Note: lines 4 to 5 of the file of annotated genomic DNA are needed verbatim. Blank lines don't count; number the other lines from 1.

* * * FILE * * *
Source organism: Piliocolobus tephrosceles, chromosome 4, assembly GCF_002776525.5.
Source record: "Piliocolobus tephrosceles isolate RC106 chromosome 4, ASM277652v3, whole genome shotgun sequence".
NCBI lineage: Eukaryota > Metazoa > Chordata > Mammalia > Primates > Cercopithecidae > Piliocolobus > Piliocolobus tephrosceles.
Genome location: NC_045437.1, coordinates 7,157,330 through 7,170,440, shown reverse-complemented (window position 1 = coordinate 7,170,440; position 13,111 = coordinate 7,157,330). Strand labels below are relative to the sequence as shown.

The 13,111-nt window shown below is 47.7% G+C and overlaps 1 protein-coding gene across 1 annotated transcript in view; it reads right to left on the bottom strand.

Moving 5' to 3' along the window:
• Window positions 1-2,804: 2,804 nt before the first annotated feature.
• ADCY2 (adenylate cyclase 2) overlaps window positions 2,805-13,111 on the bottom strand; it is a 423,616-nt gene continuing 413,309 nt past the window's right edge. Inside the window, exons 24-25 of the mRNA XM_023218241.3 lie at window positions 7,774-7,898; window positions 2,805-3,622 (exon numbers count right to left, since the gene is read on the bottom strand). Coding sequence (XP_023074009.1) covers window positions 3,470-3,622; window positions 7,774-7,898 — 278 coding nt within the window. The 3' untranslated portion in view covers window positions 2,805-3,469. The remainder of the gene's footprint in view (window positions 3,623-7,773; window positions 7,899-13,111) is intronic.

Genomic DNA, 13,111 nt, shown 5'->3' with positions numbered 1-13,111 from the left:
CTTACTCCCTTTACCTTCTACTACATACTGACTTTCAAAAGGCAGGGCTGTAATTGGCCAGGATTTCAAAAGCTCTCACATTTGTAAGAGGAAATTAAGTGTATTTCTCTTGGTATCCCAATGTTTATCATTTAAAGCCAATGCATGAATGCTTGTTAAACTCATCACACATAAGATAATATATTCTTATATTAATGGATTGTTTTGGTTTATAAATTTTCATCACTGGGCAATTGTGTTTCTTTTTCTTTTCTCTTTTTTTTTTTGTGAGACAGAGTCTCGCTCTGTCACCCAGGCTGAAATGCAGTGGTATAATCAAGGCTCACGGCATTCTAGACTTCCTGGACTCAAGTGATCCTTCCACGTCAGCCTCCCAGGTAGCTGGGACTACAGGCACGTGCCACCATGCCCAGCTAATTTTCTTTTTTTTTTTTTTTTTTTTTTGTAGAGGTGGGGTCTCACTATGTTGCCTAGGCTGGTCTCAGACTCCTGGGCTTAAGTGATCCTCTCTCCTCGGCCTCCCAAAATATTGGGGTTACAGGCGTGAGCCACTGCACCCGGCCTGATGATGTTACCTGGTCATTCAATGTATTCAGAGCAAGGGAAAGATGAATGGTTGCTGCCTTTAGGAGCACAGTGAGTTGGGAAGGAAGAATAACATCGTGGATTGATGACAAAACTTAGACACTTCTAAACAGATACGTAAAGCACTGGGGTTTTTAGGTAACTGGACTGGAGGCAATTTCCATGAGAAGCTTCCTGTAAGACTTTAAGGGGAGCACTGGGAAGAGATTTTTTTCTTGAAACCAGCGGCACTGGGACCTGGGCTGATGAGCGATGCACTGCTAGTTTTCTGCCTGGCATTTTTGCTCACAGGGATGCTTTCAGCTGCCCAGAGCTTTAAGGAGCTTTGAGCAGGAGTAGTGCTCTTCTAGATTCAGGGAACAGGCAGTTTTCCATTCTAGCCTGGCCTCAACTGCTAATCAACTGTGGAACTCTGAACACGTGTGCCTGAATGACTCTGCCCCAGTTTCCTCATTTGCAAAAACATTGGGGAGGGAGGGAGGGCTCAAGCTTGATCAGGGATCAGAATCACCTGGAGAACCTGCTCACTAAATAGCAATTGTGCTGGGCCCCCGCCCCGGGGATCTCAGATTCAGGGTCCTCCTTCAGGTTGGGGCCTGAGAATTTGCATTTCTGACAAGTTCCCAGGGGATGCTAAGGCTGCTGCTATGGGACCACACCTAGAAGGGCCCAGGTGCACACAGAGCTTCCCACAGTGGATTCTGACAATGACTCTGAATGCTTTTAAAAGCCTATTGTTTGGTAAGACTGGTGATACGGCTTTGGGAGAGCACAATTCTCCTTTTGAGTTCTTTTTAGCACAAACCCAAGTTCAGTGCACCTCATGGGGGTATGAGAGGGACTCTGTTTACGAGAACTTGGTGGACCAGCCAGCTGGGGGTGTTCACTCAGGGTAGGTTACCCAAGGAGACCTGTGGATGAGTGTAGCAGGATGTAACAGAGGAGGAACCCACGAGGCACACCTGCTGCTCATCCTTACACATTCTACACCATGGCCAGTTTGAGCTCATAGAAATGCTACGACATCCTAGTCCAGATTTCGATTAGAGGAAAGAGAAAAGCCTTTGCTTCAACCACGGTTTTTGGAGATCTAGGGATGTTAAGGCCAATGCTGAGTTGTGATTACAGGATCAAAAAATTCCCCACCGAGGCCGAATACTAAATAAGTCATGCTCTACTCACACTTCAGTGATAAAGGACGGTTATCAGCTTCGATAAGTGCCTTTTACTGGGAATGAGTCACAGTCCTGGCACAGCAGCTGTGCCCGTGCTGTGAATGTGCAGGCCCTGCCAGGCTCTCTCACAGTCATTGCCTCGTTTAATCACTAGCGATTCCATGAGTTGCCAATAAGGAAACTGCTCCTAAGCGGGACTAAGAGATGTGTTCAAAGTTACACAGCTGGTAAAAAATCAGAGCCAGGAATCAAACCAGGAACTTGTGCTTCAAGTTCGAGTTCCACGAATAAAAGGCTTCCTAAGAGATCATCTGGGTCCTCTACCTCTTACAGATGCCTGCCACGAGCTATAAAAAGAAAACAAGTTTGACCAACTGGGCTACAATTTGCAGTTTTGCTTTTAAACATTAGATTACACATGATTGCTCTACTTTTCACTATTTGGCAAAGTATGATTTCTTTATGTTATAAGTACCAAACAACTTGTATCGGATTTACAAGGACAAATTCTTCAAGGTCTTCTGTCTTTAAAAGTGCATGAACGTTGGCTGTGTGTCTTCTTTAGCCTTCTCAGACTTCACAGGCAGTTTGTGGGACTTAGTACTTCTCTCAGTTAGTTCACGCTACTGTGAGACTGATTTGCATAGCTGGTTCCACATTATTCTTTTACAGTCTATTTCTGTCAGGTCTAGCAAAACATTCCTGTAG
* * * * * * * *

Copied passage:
Genome location: NC_045437.1, coordinates 7,157,330 through 7,170,440, shown reverse-complemented (window position 1 = coordinate 7,170,440; position 13,111 = coordinate 7,157,330). Strand labels below are relative to the sequence as shown.

The 13,111-nt window shown below is 47.7% G+C and overlaps 1 protein-coding gene across 1 annotated transcript in view; it reads right to left on the bottom strand.